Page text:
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The Fit-Concept in Strategic Management - an Inappropriate Idea for Companies in the 21st Century?

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Executive Summary

The aim of this paper is confronted with the question of how the fit concept in strategic

management is an appropriate idea or not for companies in the 21st century. After a short

introduction about strategy which is defined by Michael E. Porter (1980), we will describe

some basic concepts. Cited by Porter (1985, 1996) and Thomson/Strickland (1998), we

find out that operational effectiveness is a helpful tool, but not enough for gaining

competitive advantage. Strategies must be developed and it must match the organization

in order to become effective. This is a task which is often fulfilled by the management.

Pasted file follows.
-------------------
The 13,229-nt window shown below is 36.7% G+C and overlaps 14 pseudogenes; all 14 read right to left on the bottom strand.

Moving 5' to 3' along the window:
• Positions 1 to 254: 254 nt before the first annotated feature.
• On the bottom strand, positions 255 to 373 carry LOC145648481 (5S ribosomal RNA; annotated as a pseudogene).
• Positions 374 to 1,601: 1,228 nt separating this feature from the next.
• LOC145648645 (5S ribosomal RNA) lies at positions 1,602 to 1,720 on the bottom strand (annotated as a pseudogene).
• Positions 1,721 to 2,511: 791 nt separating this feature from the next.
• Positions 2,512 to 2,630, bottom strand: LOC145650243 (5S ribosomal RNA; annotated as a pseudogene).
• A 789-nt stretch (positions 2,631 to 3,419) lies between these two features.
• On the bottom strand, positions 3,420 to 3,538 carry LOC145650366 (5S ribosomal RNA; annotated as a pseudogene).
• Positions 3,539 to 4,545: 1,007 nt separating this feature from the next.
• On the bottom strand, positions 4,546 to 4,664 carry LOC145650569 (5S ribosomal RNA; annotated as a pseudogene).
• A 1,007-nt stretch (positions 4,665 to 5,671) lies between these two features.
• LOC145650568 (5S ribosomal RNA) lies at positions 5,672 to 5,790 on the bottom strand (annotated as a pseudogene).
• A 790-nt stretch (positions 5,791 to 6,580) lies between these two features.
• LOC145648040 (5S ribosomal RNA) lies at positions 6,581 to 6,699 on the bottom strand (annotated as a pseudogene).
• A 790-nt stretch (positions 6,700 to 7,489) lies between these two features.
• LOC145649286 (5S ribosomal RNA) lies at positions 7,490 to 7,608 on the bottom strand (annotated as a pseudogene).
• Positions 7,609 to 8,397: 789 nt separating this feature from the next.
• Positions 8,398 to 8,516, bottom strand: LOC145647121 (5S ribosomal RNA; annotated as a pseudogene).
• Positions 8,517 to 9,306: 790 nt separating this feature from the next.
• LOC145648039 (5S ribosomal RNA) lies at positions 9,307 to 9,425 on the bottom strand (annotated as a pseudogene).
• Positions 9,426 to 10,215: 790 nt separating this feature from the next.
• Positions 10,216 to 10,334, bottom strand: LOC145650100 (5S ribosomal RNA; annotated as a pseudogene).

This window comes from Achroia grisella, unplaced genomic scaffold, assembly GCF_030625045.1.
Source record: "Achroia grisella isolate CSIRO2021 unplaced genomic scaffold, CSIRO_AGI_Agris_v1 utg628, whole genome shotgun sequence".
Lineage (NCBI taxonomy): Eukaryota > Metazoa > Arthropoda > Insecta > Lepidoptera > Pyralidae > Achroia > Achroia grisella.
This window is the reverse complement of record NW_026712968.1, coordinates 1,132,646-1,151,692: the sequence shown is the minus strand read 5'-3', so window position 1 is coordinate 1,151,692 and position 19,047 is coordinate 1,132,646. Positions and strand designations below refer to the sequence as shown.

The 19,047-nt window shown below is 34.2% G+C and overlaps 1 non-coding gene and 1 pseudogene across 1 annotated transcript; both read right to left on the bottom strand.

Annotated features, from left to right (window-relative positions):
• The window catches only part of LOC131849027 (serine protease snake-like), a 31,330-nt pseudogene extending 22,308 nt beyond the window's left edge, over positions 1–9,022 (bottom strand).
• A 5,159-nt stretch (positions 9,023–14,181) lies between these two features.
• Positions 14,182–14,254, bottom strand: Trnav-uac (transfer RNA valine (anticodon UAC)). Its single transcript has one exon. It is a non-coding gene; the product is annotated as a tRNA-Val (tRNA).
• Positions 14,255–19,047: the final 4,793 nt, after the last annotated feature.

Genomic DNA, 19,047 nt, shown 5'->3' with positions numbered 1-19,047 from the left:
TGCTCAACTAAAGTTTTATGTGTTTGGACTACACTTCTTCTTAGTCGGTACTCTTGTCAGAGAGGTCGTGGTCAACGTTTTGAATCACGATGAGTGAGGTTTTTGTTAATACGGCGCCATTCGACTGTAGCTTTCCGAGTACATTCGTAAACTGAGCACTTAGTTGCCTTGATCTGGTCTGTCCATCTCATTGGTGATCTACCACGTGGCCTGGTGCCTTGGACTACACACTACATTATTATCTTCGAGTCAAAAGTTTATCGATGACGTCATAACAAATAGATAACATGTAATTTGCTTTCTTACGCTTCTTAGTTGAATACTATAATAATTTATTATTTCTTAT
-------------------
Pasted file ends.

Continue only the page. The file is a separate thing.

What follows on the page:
Then we will go deeper into the concept of fit. Some additional discussions of different

perspectives follow and a briefly overview about the research of the six types of fit can be

found. After clarifying the meaning of fit, we come to the McKinsey 7-S framework,

because this is an important management tool which is still up-to-date and relevant to our

assignment. Inspired by the authors we analyze the Japanese' Keiretsu Concept. We find

out that they are effective and successful on the one hand, but on the other hand,

symptom appears where the changing environment also influences their business because

of globalization. Therefore the concept of fit is important for them too. After this section

we compare the business situation between the 20th and the 21st century in the sense of fit.

Information and capital movements as well as a spread portfolio for investors are

addressed in the last chapter. At the end this paper closed with the result that the fit

concept is necessary in the 21st century, because the competition on operational

effectiveness alone can only lead to a situation, where the only differentiating factor is

prize and this leads to diminishing profits. Michael E. Porter's view of the fit concept

seems to be a good option for gaining the competitive advantage until nowadays.

1 Introduction